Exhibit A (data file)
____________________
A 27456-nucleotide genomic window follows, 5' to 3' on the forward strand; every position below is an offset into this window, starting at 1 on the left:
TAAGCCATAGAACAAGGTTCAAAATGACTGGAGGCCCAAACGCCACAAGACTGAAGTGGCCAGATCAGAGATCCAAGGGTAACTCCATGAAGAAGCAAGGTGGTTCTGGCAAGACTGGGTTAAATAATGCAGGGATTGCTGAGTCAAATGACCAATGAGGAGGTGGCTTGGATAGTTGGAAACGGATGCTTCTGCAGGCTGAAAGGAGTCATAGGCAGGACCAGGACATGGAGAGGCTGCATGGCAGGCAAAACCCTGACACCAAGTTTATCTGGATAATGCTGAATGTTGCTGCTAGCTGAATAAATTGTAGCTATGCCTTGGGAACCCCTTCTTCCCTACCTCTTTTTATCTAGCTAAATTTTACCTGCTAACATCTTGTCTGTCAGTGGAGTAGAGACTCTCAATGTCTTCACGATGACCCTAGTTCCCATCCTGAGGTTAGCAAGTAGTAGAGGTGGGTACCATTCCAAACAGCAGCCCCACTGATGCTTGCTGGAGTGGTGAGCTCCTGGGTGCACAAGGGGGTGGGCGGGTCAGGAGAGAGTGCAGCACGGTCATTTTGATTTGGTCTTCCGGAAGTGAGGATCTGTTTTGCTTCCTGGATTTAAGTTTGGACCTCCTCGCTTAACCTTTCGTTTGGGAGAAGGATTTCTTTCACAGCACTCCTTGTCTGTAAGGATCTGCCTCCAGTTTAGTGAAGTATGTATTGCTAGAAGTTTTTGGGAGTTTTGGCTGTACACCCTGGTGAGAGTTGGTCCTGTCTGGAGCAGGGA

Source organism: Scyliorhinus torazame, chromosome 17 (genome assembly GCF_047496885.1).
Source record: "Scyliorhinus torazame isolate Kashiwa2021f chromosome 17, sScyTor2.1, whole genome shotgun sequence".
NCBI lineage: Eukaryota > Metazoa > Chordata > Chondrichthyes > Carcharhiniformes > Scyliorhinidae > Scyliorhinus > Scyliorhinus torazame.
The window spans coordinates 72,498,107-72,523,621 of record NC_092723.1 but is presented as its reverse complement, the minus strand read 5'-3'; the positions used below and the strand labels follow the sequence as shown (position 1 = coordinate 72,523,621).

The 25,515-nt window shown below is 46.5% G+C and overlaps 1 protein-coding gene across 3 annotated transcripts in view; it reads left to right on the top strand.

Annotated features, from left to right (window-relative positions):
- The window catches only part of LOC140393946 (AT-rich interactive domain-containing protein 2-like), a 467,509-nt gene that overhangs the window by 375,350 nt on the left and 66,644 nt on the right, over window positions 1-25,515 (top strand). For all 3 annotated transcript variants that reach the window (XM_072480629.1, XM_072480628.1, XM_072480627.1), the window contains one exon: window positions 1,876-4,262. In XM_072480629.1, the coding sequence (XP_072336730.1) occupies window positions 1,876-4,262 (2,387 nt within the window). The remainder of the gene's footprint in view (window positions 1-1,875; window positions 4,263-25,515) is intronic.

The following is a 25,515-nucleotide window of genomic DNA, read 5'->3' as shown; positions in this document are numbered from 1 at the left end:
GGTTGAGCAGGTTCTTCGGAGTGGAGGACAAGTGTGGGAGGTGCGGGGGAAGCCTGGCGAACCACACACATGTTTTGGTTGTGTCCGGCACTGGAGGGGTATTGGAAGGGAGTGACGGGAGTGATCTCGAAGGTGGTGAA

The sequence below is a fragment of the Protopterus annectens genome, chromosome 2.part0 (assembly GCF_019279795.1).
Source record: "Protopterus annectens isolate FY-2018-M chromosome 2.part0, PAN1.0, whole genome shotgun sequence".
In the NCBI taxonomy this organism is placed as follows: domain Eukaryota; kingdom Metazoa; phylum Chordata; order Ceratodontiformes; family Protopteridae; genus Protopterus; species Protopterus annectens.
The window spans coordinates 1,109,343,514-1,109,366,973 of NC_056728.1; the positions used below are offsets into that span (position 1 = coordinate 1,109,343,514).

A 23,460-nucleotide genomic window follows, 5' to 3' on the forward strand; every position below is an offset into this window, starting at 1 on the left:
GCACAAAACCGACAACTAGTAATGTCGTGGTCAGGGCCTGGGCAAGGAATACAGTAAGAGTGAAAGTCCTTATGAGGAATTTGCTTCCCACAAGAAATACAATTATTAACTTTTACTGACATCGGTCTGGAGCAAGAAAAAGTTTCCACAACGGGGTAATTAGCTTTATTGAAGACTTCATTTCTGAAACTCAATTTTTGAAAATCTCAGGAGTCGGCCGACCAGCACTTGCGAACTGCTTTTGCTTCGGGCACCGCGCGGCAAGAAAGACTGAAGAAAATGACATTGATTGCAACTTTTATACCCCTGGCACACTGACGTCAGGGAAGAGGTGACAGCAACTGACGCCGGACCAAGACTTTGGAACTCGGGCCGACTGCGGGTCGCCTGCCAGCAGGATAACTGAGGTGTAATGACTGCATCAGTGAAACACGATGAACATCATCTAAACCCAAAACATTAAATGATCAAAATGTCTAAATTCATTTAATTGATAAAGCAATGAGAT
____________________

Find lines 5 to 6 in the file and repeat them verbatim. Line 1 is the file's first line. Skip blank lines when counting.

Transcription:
NCBI lineage: Eukaryota > Metazoa > Chordata > Chondrichthyes > Carcharhiniformes > Scyliorhinidae > Scyliorhinus > Scyliorhinus torazame.
The window spans coordinates 72,498,107-72,523,621 of record NC_092723.1 but is presented as its reverse complement, the minus strand read 5'-3'; the positions used below and the strand labels follow the sequence as shown (position 1 = coordinate 72,523,621).